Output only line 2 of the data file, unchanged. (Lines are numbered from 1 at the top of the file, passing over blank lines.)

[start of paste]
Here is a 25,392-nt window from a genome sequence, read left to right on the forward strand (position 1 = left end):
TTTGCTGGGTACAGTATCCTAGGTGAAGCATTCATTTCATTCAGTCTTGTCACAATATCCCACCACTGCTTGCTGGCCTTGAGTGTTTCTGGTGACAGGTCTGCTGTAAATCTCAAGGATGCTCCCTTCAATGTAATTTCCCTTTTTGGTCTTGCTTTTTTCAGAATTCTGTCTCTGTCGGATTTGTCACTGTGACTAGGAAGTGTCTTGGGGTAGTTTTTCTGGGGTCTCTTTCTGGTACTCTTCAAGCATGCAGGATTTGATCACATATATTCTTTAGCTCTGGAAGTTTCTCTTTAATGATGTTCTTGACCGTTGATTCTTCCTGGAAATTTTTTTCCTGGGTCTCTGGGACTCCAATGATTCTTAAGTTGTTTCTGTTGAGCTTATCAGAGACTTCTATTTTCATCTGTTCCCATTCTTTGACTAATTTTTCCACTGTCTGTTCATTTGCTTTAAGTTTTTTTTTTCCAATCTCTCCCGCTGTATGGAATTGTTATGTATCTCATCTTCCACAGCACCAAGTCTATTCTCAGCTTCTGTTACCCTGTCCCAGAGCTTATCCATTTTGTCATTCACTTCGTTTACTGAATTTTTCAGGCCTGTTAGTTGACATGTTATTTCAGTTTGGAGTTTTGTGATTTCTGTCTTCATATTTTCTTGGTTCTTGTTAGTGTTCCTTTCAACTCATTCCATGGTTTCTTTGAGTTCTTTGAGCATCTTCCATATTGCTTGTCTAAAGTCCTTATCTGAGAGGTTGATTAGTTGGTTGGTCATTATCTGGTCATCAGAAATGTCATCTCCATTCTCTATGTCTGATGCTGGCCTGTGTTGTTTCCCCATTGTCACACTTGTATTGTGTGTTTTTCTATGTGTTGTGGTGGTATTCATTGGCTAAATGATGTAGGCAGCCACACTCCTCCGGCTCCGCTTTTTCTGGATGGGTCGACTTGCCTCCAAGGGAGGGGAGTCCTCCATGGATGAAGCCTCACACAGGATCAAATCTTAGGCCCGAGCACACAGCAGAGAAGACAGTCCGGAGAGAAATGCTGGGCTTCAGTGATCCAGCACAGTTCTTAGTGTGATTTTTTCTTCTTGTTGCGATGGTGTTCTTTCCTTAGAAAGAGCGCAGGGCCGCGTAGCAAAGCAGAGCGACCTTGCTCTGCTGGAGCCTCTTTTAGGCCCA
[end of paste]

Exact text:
TTTGCTGGGTACAGTATCCTAGGTGAAGCATTCATTTCATTCAGTCTTGTCACAATATCCCACCACTGCTTGCTGGCCTTGAGTGTTTCTGGTGACAGGTCTGCTGTAAATCTCAAGGATGCTCCCTTCAATGTAATTTCCCTTTTTGGTCTTGCTTTTTTCAGAATTCTGTCTCTGTCGGATTTGTCACTGTGACTAGGAAGTGTCTTGGGGTAGTTTTTCTGGGGTCTCTTTCTGGTACTCTTCAAGCATGCAGGATTTGATCACATATATTCTTTAGCTCTGGAAGTTTCTCTTTAATGATGTTCTTGACCGTTGATTCTTCCTGGAAATTTTTTTCCTGGGTCTCTGGGACTCCAATGATTCTTAAGTTGTTTCTGTTGAGCTTATCAGAGACTTCTATTTTCATCTGTTCCCATTCTTTGACTAATTTTTCCACTGTCTGTTCATTTGCTTTAAGTTTTTTTTTTCCAATCTCTCCCGCTGTATGGAATTGTTATGTATCTCATCTTCCACAGCACCAAGTCTATTCTCAGCTTCTGTTACCCTGTCCCAGAGCTTATCCATTTTGTCATTCACTTCGTTTACTGAATTTTTCAGGCCTGTTAGTTGACATGTTATTTCAGTTTGGAGTTTTGTGATTTCTGTCTTCATATTTTCTTGGTTCTTGTTAGTGTTCCTTTCAACTCATTCCATGGTTTCTTTGAGTTCTTTGAGCATCTTCCATATTGCTTGTCTAAAGTCCTTATCTGAGAGGTTGATTAGTTGGTTGGTCATTATCTGGTCATCAGAAATGTCATCTCCATTCTCTATGTCTGATGCTGGCCTGTGTTGTTTCCCCATTGTCACACTTGTATTGTGTGTTTTTCTATGTGTTGTGGTGGTATTCATTGGCTAAATGATGTAGGCAGCCACACTCCTCCGGCTCCGCTTTTTCTGGATGGGTCGACTTGCCTCCAAGGGAGGGGAGTCCTCCATGGATGAAGCCTCACACAGGATCAAATCTTAGGCCCGAGCACACAGCAGAGAAGACAGTCCGGAGAGAAATGCTGGGCTTCAGTGATCCAGCACAGTTCTTAGTGTGATTTTTTCTTCTTGTTGCGATGGTGTTCTTTCCTTAGAAAGAGCGCAGGGCCGCGTAGCAAAGCAGAGCGACCTTGCTCTGCTGGAGCCTCTTTTAGGCCCA